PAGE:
Golf Course Architecture - Issue 73, July 2023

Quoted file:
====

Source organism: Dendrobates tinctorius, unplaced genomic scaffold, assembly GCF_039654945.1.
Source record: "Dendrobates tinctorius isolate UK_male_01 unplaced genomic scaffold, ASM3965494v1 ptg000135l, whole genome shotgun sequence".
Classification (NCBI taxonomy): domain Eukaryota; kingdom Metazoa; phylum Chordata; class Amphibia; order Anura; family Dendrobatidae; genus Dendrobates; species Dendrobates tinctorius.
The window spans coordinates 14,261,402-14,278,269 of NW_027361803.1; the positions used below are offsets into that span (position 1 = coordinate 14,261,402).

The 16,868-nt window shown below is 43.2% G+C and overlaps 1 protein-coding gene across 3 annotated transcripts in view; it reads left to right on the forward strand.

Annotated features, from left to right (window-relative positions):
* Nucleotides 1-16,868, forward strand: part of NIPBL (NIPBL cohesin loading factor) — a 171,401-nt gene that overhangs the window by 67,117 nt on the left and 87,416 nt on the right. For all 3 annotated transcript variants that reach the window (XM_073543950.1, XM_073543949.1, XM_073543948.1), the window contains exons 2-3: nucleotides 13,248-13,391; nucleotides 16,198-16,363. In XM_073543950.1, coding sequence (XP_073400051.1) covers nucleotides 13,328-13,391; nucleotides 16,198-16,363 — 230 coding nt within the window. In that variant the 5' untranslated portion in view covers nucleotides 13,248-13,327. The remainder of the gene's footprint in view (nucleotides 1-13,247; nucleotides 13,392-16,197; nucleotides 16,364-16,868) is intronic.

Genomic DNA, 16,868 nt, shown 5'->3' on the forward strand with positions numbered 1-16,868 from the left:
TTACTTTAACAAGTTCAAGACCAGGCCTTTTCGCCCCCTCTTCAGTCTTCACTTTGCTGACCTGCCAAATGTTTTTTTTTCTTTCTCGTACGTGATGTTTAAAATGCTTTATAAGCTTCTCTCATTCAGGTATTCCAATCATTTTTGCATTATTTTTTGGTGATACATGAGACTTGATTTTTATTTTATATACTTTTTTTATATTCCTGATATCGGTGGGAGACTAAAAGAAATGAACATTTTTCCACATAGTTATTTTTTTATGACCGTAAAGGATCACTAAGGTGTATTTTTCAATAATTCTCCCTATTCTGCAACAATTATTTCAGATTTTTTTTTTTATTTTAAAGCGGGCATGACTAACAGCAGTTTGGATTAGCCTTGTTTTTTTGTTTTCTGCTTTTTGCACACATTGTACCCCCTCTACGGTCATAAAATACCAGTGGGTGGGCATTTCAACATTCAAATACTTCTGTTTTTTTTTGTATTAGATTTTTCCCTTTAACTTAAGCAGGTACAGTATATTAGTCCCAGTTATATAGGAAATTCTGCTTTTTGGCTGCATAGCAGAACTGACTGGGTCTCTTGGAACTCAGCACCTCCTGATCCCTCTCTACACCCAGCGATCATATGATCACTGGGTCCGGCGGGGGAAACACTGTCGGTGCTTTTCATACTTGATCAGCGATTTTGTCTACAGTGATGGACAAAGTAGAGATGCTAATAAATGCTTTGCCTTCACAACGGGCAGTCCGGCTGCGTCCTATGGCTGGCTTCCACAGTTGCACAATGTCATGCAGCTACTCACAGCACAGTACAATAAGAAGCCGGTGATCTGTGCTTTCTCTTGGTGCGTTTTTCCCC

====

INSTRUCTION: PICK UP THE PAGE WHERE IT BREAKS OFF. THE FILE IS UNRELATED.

40 When Stimpson introduced his invention to the world in 1936, the average green speed that he reported was 2.5 feet. In the mid-1970s, the USGA modified Stimpson’s meter, used it to test more than 1,500 greens, and reported that the average speed was 6.5 feet – the fastest were at Oakmont (that course again!), but this time at nine feet and eight inches. Today, seven or eight feet on the Stimp is regarded as unacceptably slow. Most high-end clubs expect greens to Stimp in double figures most of the time, and for Major championships, at least the ones held in the US, the green speed could easily be between 13 and 14 feet. One of the most common reasons why courses are renovated is that the greens have, given modern speeds, become short of places flat enough to locate the pin. According to a chart drawn up by architect Jerry Lemons, once greens run at over 10 feet on the Stimp, any part of a green with much over two per cent slope is a sketchy area to put the flag; given that many Golden Age greens are mostly sloped way above this level, it isn’t hard to see why so many have been changed (some might say ‘emasculated’) in recent years. “Canton Brookside, where I played a lot growing up, has arguably the best Ross greens in America,” says Texas-based architect Kurt Bowman. “They’ve lost around 70 per cent of pinnable area, and the areas they still pin are four to five per cent. It opened in 1921. The lowest height of cut in 1920 was 0.75 inches (19 millimetres).” Scottish architect Stuart Rennie says: “There is a fascination in golf with making greens faster and faster, which in my opinion is not that good for the game. Peter Thomson once said to me that when he first went to St Andrews, he found that hitting the putts harder was much more of a challenge. That’s the sort of attitude we should be promoting today.” GREEN SPEED “ At high-end private facilities, sensible greens speeds are a tough sell, because fast greens are seen as a status symbol” Source: Jerry Lemons Balancing green speed and slope Golf course architect Jerry Lemons has charted recommended slope ranges according to the speed of greens 14 13 12 11 10 9 8 7 1 1.5 2 2.5 3 Slope in degrees Stimpmeter green speed (feet) 3.5 4 4.5 5 Critical slope: No hole locations! No holes any closer than 10 to this slope Marginal slope: Use caution! More than 8 around hole should be consistent slope Recommended slope: More than 3 around hole should be consistent slope